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Mitigation of greenhouse gas emission by restoration and rewetting mires

Fig 1. Excavator heaps up mounds to restructure the drained organic soil site at Följemaden. Photographer: David Allbrand
 

Drained organic soils, like Följemaden in Skogaryd are large sources for greenhouse gas (GHG) emissions. Research studies show if these soils are restructured and rewetted the net climate effect from all GHG will be reduced, even if methane emission increases, due to short atmospheric residence time of methane. A recently publish Nature article supports this conclusion (Günther et al., 2020). Följemaden was drained in 1875 first used for agriculture, then re-planted with spruce in the 1950ies. The trees were harvested in 2019 and the northern part of the area will be rewetted in order to reduce GHG emissions by building a dam construction in 2020. This is a major task for Skogaryd Research Catchment. The southern part was re-drained and the site prepared in February-March (Fig. 1) and will be replanted in spring 2020. At Följemaden we have performed flux studies within the forest stand, which will now be continued after the clear-cut and the following restoration by using micrometeorological techniques. Two flux towers in the northern and southern area respectively combined with automatic and manual flux chamber systems will allow a great coverage for the monitoring of GHG emissions.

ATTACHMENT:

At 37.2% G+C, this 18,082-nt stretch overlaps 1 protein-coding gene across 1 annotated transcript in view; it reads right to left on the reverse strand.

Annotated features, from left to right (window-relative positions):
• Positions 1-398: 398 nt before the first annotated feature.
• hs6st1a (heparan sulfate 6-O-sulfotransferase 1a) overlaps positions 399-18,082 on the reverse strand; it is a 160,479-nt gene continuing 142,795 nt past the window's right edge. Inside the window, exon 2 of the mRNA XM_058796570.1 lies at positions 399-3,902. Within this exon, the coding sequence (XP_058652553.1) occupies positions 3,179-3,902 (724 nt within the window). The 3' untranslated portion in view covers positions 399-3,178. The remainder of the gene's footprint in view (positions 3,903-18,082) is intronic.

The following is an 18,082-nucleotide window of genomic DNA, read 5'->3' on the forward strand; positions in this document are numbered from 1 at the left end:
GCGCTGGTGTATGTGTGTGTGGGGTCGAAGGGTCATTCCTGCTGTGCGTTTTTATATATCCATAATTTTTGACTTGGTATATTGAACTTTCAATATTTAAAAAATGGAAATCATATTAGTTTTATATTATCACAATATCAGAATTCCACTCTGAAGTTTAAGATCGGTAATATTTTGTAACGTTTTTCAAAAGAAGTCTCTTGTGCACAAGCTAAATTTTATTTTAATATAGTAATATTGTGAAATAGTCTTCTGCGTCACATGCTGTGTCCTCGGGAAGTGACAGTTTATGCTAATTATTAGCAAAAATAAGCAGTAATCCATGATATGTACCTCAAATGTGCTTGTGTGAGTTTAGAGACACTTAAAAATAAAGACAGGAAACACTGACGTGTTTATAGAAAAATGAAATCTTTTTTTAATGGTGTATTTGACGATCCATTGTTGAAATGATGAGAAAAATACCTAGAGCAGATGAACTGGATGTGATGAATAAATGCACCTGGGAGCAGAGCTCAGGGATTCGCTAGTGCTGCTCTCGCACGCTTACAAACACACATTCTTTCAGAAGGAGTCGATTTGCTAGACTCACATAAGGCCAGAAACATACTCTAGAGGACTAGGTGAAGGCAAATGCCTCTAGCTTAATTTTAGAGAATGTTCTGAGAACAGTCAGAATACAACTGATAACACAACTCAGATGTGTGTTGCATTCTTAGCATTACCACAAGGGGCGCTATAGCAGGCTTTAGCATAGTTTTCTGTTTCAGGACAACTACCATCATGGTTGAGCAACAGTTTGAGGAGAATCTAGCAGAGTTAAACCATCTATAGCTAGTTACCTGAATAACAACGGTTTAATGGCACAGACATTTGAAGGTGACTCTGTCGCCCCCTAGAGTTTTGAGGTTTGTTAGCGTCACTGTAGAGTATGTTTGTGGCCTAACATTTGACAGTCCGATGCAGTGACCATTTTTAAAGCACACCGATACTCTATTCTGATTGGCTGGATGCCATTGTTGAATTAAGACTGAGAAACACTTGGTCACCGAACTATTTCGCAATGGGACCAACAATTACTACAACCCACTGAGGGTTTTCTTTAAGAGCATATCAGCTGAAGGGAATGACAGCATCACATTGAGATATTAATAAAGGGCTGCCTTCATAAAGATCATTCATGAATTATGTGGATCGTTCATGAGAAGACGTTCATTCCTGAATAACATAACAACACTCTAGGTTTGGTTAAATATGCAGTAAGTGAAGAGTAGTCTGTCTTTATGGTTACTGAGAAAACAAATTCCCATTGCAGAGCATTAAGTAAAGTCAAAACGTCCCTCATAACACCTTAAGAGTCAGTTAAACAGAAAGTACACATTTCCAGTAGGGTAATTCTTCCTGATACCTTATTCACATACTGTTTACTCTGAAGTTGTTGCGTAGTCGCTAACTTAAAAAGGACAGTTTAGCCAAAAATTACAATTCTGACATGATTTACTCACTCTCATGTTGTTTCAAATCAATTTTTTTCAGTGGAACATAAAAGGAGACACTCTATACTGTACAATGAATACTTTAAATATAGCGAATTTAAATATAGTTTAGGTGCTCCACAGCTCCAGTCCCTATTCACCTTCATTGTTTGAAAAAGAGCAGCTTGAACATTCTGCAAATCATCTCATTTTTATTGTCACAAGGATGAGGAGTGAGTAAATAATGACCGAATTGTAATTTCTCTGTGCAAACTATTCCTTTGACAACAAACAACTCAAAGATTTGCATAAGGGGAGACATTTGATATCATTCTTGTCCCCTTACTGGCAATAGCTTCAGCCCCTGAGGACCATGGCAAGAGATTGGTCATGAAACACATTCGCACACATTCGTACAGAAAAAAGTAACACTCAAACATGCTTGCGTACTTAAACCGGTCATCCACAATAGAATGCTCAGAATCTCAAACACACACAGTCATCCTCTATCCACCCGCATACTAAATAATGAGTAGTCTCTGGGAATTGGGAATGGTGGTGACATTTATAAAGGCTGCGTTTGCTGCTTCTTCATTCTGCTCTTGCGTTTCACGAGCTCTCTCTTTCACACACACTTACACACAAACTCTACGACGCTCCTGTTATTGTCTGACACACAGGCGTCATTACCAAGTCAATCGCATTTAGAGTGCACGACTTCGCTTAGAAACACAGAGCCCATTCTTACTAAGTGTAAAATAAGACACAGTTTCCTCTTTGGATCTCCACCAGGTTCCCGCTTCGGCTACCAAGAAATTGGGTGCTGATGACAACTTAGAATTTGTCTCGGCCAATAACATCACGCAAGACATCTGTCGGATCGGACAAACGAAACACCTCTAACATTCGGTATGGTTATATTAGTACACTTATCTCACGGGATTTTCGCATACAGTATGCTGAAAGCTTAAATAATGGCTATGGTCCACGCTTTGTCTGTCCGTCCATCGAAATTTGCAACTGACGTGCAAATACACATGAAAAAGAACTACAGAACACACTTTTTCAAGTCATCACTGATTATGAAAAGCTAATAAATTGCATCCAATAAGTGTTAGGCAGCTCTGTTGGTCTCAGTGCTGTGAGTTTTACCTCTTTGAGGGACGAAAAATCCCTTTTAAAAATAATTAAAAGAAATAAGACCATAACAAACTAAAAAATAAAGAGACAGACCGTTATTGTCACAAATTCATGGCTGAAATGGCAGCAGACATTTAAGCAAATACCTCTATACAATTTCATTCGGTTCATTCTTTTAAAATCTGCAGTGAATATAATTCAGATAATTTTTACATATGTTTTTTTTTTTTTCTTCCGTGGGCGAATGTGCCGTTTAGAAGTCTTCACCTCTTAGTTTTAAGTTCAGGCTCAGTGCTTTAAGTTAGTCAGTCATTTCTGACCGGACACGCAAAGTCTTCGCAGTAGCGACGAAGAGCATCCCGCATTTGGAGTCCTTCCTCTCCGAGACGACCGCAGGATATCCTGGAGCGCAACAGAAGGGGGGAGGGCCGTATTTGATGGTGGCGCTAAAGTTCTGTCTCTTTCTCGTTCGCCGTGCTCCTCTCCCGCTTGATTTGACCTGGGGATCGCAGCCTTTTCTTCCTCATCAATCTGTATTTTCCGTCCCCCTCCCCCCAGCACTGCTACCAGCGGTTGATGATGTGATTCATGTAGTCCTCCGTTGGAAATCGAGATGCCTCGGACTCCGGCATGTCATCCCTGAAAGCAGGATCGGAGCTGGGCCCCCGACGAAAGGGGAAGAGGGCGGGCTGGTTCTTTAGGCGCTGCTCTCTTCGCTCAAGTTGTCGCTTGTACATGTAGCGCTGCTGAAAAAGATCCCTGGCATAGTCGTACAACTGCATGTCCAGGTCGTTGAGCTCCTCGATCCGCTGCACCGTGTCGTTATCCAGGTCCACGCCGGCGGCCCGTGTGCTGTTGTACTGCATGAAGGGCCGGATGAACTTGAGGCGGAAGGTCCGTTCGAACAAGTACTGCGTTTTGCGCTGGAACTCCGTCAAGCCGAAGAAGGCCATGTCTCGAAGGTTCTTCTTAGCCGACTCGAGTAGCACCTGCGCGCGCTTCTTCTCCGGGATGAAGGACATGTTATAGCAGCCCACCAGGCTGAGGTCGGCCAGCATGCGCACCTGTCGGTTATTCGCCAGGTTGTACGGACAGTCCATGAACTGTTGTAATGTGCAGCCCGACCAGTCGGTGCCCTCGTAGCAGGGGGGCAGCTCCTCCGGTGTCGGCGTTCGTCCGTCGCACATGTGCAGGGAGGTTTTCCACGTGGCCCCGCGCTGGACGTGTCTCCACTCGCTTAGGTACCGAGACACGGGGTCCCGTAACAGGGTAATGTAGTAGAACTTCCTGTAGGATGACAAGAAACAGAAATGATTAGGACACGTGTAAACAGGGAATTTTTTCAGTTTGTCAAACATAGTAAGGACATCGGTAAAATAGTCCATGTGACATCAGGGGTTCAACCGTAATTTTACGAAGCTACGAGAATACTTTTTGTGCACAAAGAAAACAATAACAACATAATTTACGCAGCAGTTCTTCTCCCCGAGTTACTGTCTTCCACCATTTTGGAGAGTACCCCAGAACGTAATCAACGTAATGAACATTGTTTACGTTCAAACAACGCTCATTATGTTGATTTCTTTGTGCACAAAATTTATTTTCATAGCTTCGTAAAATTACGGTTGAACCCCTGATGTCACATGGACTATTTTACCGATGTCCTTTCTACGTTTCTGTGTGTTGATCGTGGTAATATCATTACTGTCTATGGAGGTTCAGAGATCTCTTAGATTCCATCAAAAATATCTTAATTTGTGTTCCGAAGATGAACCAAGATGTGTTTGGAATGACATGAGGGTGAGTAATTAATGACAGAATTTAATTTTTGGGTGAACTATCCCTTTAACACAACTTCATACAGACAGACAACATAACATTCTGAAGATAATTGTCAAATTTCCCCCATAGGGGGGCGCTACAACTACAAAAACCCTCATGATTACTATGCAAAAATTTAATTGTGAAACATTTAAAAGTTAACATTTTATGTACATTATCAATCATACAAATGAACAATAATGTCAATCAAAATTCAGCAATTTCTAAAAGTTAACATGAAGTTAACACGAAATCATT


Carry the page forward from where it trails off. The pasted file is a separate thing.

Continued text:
Fig 2. The VIRV project aims to study GHG emissions on restored nutrient poor mires at Skogaryd Research Catchment. The flux measurements started on the 7th of April. Photographer: Leif Klemedtsson
 

For studying GHG flux spatial variability affected by wetness gradient or disturbances a new manual chambers system was designed (Fig 2). This equipment will be used both by a Formas project at Skogaryd (A guide to convert high GHG emitting drained organic soils into areas with negative emissions) and within an EU project (GRIP on Life IP (LIFE16 IPE SE 009 Action C6.2, called VIRV) in co-operation with the Regional County board of Jönköping and Jämtland.

 

Fig 3. The Swedish Radio (SR) visited the Anderstorp Stormosse in Jönköping County the 7th of April to report on the importance of these projects in regard to mitigations of GHG emissions. Photographer: Leif Klemedtsson

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